Squeak Carnwath

David Beitzel Gallery

O-o-oh, California, la-la-la. . . .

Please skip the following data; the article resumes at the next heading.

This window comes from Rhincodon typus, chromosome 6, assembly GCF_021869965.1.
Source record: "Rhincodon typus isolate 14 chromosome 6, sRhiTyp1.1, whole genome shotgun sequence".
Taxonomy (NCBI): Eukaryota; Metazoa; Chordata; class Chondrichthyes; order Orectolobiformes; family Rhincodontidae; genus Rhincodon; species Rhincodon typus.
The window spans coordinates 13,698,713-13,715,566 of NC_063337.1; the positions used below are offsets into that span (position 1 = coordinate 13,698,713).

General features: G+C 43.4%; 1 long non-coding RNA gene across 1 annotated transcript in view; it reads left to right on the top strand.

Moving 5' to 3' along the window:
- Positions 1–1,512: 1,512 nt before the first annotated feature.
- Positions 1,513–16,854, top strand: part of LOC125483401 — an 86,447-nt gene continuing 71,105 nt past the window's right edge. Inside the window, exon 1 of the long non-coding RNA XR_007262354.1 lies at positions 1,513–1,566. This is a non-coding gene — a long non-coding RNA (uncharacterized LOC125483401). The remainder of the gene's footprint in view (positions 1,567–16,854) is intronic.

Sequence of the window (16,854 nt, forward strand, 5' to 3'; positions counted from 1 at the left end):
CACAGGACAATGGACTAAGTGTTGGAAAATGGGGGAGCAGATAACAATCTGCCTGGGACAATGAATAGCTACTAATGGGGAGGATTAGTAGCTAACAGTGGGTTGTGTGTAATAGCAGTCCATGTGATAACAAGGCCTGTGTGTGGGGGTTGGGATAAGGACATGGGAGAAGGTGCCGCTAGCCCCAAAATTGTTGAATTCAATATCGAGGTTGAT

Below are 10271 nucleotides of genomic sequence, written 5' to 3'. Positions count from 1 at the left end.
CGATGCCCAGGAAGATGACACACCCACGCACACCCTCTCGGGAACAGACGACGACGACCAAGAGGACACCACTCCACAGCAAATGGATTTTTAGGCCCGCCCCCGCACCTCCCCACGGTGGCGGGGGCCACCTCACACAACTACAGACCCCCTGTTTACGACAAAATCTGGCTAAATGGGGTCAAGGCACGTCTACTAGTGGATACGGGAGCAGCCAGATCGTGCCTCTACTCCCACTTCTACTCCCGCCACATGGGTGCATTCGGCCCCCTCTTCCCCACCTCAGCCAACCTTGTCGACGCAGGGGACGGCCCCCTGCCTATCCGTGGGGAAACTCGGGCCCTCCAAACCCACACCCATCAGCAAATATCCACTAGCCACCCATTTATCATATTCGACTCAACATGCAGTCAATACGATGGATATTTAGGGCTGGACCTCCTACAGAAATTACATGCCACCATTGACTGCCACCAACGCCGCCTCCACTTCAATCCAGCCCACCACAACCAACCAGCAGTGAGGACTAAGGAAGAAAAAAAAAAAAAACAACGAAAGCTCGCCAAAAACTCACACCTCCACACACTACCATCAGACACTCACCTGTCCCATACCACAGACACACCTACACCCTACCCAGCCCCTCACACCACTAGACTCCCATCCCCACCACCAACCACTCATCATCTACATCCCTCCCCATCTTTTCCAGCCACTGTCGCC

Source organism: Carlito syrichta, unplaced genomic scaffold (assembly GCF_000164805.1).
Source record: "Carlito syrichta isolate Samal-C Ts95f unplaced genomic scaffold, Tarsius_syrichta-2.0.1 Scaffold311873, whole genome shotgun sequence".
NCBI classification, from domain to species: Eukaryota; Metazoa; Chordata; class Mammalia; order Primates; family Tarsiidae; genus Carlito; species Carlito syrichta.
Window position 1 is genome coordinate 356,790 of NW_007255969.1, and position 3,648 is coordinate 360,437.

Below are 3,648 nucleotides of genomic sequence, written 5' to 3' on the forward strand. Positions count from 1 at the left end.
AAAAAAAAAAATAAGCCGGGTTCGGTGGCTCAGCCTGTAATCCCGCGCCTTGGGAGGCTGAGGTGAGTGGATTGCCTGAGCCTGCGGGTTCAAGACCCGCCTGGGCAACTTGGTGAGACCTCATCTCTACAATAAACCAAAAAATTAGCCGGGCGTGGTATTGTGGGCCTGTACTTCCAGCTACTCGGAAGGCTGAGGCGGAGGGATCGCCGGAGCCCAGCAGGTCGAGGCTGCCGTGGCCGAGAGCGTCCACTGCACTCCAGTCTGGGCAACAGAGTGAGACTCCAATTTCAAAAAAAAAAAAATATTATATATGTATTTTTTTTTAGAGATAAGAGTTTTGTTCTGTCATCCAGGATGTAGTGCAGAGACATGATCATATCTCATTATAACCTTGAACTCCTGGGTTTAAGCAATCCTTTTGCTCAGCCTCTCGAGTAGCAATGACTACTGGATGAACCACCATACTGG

Squeak Carnwath’s paintings speak clearly of that other coast, at least to a provincial New Yorker who knows of it only what he reads. She also makes me think of Joni Mitchell circa 1971: not yet completely posthippie, but with a gorgeous command that clashes with her pose of naiveté. Carnwath, I suspect, knows that her nonart ideas—her philosophical thumb-suckers, her Eastern mysticism, her fretting over ecology, her generalized upset with violence, misogyny, intolerance, and the whole caboodle of things she calls “bad stuff”—demand some kind of subtlety of presentation if they are not to seem hopelessly adolescent. Her solutions: on the one hand, an oil-and-alkyd lushness; on the other, a willed flower-child clunkiness. The buttery surfaces of this artist’s work are something to see. As for the words painted into them, and the deliberate, again childlike

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